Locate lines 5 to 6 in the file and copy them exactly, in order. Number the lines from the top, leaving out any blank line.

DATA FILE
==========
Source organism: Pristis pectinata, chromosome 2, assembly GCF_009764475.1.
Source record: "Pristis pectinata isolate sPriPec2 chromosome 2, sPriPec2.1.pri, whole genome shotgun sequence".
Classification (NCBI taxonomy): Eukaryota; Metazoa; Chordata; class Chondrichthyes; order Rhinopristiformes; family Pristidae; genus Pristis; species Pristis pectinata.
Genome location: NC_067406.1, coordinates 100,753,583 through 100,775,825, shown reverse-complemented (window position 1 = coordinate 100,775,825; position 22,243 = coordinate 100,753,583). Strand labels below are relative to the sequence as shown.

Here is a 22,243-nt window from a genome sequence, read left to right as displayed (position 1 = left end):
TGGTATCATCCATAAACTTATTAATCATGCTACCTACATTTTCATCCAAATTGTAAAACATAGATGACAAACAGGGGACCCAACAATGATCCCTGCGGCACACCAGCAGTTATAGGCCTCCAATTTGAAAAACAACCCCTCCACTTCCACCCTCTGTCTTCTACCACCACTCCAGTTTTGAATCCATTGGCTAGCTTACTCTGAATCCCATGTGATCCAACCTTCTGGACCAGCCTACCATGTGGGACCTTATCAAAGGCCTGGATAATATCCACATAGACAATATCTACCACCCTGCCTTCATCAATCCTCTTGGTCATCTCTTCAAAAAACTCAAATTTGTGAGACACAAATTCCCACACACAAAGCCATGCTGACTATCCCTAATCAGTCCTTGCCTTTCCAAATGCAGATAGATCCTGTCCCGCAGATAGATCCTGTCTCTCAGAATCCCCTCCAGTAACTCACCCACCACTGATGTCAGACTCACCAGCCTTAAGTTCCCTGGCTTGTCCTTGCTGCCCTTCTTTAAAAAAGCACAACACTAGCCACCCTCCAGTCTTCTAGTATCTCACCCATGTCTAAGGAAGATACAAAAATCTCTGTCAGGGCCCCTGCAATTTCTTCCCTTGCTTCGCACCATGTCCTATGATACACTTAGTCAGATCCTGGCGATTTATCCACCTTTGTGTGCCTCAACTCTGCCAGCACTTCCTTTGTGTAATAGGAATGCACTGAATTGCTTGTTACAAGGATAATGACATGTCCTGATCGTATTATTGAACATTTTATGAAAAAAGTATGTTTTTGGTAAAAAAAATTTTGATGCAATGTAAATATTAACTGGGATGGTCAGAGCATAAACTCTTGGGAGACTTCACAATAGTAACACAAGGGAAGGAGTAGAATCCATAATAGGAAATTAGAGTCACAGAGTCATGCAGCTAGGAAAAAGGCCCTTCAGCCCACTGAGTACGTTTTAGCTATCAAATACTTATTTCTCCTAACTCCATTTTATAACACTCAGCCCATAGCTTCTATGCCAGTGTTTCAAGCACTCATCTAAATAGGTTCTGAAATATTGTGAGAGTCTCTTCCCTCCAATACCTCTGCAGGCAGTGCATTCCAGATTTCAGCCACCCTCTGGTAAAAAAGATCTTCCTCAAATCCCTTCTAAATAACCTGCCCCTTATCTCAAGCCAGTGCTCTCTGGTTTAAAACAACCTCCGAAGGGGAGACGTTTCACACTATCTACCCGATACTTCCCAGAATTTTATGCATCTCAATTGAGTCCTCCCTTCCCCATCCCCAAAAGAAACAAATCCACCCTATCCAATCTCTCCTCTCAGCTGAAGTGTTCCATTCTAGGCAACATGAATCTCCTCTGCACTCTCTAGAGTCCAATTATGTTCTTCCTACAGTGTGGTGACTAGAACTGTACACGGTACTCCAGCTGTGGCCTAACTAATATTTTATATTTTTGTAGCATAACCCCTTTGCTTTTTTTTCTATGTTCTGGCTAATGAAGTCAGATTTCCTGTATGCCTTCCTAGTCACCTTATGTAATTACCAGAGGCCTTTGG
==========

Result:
Here is a 22,243-nt window from a genome sequence, read left to right as displayed (position 1 = left end):
TGGTATCATCCATAAACTTATTAATCATGCTACCTACATTTTCATCCAAATTGTAAAACATAGATGACAAACAGGGGACCCAACAATGATCCCTGCGGCACACCAGCAGTTATAGGCCTCCAATTTGAAAAACAACCCCTCCACTTCCACCCTCTGTCTTCTACCACCACTCCAGTTTTGAATCCATTGGCTAGCTTACTCTGAATCCCATGTGATCCAACCTTCTGGACCAGCCTACCATGTGGGACCTTATCAAAGGCCTGGATAATATCCACATAGACAATATCTACCACCCTGCCTTCATCAATCCTCTTGGTCATCTCTTCAAAAAACTCAAATTTGTGAGACACAAATTCCCACACACAAAGCCATGCTGACTATCCCTAATCAGTCCTTGCCTTTCCAAATGCAGATAGATCCTGTCCCGCAGATAGATCCTGTCTCTCAGAATCCCCTCCAGTAACTCACCCACCACTGATGTCAGACTCACCAGCCTTAAGTTCCCTGGCTTGTCCTTGCTGCCCTTCTTTAAAAAAGCACAACACTAGCCACCCTCCAGTCTTCTAGTATCTCACCCATGTCTAAGGAAGATACAAAAATCTCTGTCAGGGCCCCTGCAATTTCTTCCCTTGCTTCGCACCATGTCCTATGATACACTTAGTCAGATCCTGGCGATTTATCCACCTTTGTGTGCCTCAACTCTGCCAGCACTTCCTTTGTGTAATAGGAATGCACTGAATTGCTTGTTACAAGGATAATGACATGTCCTGATCGTATTATTGAACATTTTATGAAAAAAGTATGTTTTTGGTAAAAAAAATTTTGATGCAATGTAAATATTAACTGGGATGGTCAGAGCATAAACTCTTGGGAGACTTCACAATAGTAACACAAGGGAAGGAGTAGAATCCATAATAGGAAATTAGAGTCACAGAGTCATGCAGCTAGGAAAAAGGCCCTTCAGCCCACTGAGTACGTTTTAGCTATCAAATACTTATTTCTCCTAACTCCATTTTATAACACTCAGCCCATAGCTTCTATGCCAGTGTTTCAAGCACTCATCTAAATAGGTTCTGAAATATTGTGAGAGTCTCTTCCCTCCAATACCTCTGCAGGCAGTGCATTCCAGATTTCAGCCACCCTCTGGTAAAAAAGATCTTCCTCAAATCCCTTCTAAATAACCTGCCCCTTATCTCAAGCCAGTGCTCTCTGGTTTAAAACAACCTCCGAAGGGGAGACGTTTCACACTATCTACCCGATACTTCCCAGAATTTTATGCATCTCAATTGAGTCCTCCCTTCCCCATCCCCAAAAGAAACAAATCCACCCTATCCAATCTCTCCTCTCAGCTGAAGTGTTCCATTCTAGGCAACATGAATCTCCTCTGCACTCTCTAGAGTCCAATTATGTTCTTCCTACAGTGTGGTGACTAGAACTGTACACGGTACTCCAGCTGTGGCCTAACTAATATTTTATATTTTTGTAGCATAACCCCTTTGCTTTTTTTTCTATGTTCTGGCTAATGAAGTCAGATTTCCTGTATGCCTTCCTAGTCACCTTATGTAATTACCAGAGGCCTTTGG